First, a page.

This morning the US Census Bureau and US Department of Housing and Urban Development (HUD) issued a their report on New Residential Construction for September 2009 showing an increase in new home construction activity from August.
The report shows the following:
- Building permits issued for single-family residences in September were at an annual rate of 450,000 which is 3.0 percent below the revised August rate of 464,000 and down 14.5 percent from a year ago.
- The Midwest region, after doing the best last month, had the biggest decline in building permits issued at 8.6 percent below July. The West saw a decline of 5.2 percent while the South saw a decline of 1.6 percent. The Northeast was the only region with an increase in permit activity in August being up 4.7 percent for the month.
- Housing starts for single-family residences in September were at an annual rate of 501,000 which is 3.9% above the revised August rate of 482,000 and 8.7 percent below a year ago.
- The South and Northeast both saw increases in new home starts in September from August up 14.3 percent and 13.0 percent respectively.
- The Midwest and West both had decreases in new home starts in September from August, down 5.7 percent and 14.4 percent respectively.
- Single-family homes completed in September were at a rate of 464,000 which is 8.3 percent below the revised August rate of 506,000 and 43.1 percent below a year ago.
- The Northeast region was the only region with an increase in new homes completed in September, up 19.0 percent from August.
- The Midwest had a decrease in completions of 24.7 percent, the south a decrease of 7.4 percent and the West a decrease of 6.3 percent.
Something to remember is all the numbers above are “seasonally adjusted” annual rates and the year over year comparisons are just comparing the numbers for September 2009 versus September 2008. Another way I like to look at where things stand is to simply look at the year to date data; actual numbers, not seasonally adjusted, compared to last years ytd numbers at this same time. I think this may give a little better comparison so those numbers are below:
- Through September 2009 there have been 331,200 permits issued for new homes compared with 479,300 this time last year for a decline of over 30.8 percent (August YTD numbers were down 33 percent).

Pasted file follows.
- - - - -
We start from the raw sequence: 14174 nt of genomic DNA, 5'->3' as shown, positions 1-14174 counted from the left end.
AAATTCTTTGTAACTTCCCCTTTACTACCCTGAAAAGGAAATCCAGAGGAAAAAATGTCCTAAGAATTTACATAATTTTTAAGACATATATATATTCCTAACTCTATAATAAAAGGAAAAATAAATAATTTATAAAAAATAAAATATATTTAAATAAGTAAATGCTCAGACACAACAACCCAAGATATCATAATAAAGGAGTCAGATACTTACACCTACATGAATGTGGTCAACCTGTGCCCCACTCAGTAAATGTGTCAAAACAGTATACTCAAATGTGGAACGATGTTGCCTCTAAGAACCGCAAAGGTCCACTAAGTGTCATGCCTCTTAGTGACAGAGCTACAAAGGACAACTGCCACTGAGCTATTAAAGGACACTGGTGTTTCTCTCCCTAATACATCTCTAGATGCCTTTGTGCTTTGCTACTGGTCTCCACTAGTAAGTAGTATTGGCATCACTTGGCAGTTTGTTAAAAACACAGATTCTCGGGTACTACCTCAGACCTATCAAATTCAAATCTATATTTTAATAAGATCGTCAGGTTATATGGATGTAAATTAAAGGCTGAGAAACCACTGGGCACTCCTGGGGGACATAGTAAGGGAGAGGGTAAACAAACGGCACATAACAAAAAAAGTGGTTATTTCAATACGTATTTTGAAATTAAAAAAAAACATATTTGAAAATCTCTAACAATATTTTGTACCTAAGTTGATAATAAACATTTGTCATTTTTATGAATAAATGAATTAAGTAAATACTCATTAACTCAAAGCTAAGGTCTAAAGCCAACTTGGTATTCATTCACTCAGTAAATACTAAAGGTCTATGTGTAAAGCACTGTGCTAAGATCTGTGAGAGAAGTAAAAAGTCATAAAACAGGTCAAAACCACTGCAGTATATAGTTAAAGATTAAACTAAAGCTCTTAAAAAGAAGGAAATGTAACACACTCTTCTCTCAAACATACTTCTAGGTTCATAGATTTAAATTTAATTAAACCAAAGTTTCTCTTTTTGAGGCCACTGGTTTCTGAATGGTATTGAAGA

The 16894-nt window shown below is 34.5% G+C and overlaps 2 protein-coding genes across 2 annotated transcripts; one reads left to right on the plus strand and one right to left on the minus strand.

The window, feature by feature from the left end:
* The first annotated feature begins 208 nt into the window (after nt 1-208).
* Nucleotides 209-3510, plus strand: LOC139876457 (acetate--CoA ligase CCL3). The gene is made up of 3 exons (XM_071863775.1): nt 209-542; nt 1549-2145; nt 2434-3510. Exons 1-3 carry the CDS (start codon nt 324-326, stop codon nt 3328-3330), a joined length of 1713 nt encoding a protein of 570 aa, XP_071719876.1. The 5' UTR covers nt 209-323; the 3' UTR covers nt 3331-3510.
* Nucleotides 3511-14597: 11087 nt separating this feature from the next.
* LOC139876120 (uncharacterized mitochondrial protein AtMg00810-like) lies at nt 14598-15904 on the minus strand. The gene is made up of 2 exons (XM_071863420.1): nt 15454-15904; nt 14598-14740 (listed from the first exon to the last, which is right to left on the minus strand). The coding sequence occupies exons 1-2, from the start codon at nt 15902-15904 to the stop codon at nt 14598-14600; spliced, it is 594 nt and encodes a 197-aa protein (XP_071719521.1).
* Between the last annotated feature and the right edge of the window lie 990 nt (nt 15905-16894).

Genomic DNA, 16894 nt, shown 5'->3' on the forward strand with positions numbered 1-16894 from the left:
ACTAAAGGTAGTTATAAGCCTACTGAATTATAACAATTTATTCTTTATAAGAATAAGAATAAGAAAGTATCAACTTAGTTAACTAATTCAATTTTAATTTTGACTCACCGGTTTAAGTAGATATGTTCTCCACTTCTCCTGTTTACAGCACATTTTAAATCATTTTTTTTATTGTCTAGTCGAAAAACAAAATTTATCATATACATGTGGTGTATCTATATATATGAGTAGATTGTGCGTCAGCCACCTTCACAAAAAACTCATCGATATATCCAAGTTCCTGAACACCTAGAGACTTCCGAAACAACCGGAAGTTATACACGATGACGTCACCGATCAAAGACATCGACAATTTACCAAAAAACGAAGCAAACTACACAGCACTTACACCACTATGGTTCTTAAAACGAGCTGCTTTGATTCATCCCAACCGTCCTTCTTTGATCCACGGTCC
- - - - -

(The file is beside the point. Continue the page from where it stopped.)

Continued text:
- Through September 2009 there have been 339,900 new homes started compared with 518,800 this time last year for a decline of 34.4 percent (August YTD numbers were down 37.4 percent).
- There have been 371,300 new homes completed through August 2009, compared with 617,200 this time last year for a decline of 39.8 percent (August YTD numbers were down 39.5 percent)
We saw some slight increases in new home activity for a month or two but clearly the trend is relatively flat which, in spite of the fact it pains me to see so many people in the construction industry struggling, I think is good from the standpoint of the housing market. The housing market still, in general, has excess inventory and we are going to have literally millions of foreclosures flood the market over the next couple of years which will add to the inventory of homes for sale. Granted, some people (myself included) prefer a new home over an existing home, but as the prices on the existing homes continue to edge down, particularly those on distressed sales, the gap is going to widen between new and existing homes which will convince many buyers to settle on a pre-owned home for now.
The other concern I have is all of the new home data, permits, starts and completions, even though down significantly from last year, are still at a rate that is outpacing new home sales. New home sales for August were at an annual rate of 429,000 homes which, based upon the data above, means even now there is still potentially an oversupply of new homes being built relative to the number of homes selling.
Below are the same comments and concerns I printed last month about the new home construction numbers as I think it all still applies.
The last concern I have has to do with the fact that I believe the new home sales we have seen over the past few months have been stimulated by two things that will leave the market at some point: tax credits and below-cost prices.
The first-time buyer tax credit has definitely contributed to sales, in fact from most agents I speak with they tell me the first time buyer market is practically the only market at this point. While Congress may extend the credit, at some point it will end, and unless we are truly in a recovery by then I think it could negatively impact new home sales.
The second issue, below-cost prices, is potentially a bigger issue. Because of the amount of new home inventory that was out there when the market tanked, and an awareness by banks that they would do better to allow builders to sell the homes at whatever prices the market would bear and release the house in exchange for the proceeds from the sale, there have been many homes sold at a price that is significantly below their construction cost. In fact, my guess is this would be true in over half the sales of new inventory homes. This is something that definitely will not be repeated, at least not intentionally. Going forward these “deals” are going to dry up and this incentive will be gone which I feel is going to throw cold water on new home sales until, again, we see a real recovery.